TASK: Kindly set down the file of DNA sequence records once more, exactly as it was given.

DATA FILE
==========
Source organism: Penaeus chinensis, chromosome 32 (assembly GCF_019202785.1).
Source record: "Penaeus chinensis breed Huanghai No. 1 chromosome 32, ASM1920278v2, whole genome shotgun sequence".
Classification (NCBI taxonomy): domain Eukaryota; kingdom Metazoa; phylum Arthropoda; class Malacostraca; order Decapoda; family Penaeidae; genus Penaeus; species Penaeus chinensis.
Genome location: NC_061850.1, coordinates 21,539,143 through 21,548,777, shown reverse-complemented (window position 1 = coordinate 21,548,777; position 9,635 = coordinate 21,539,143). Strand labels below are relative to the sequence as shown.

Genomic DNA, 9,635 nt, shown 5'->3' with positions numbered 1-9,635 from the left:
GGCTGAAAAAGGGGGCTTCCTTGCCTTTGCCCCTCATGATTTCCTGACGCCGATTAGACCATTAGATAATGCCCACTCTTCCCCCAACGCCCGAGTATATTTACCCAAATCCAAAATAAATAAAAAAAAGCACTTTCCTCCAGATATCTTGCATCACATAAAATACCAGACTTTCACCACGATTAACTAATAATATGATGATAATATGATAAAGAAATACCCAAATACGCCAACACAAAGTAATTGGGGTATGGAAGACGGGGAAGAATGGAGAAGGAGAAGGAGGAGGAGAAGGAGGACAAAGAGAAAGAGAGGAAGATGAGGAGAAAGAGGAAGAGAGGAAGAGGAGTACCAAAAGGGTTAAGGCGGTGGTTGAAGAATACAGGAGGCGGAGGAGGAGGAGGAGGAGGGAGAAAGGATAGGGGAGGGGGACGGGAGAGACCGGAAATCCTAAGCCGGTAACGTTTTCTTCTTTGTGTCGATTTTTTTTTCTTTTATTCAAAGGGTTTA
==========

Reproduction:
Source organism: Penaeus chinensis, chromosome 32 (assembly GCF_019202785.1).
Source record: "Penaeus chinensis breed Huanghai No. 1 chromosome 32, ASM1920278v2, whole genome shotgun sequence".
Classification (NCBI taxonomy): domain Eukaryota; kingdom Metazoa; phylum Arthropoda; class Malacostraca; order Decapoda; family Penaeidae; genus Penaeus; species Penaeus chinensis.
Genome location: NC_061850.1, coordinates 21,539,143 through 21,548,777, shown reverse-complemented (window position 1 = coordinate 21,548,777; position 9,635 = coordinate 21,539,143). Strand labels below are relative to the sequence as shown.

Genomic DNA, 9,635 nt, shown 5'->3' with positions numbered 1-9,635 from the left:
GGCTGAAAAAGGGGGCTTCCTTGCCTTTGCCCCTCATGATTTCCTGACGCCGATTAGACCATTAGATAATGCCCACTCTTCCCCCAACGCCCGAGTATATTTACCCAAATCCAAAATAAATAAAAAAAAGCACTTTCCTCCAGATATCTTGCATCACATAAAATACCAGACTTTCACCACGATTAACTAATAATATGATGATAATATGATAAAGAAATACCCAAATACGCCAACACAAAGTAATTGGGGTATGGAAGACGGGGAAGAATGGAGAAGGAGAAGGAGGAGGAGAAGGAGGACAAAGAGAAAGAGAGGAAGATGAGGAGAAAGAGGAAGAGAGGAAGAGGAGTACCAAAAGGGTTAAGGCGGTGGTTGAAGAATACAGGAGGCGGAGGAGGAGGAGGAGGAGGGAGAAAGGATAGGGGAGGGGGACGGGAGAGACCGGAAATCCTAAGCCGGTAACGTTTTCTTCTTTGTGTCGATTTTTTTTTCTTTTATTCAAAGGGTTTA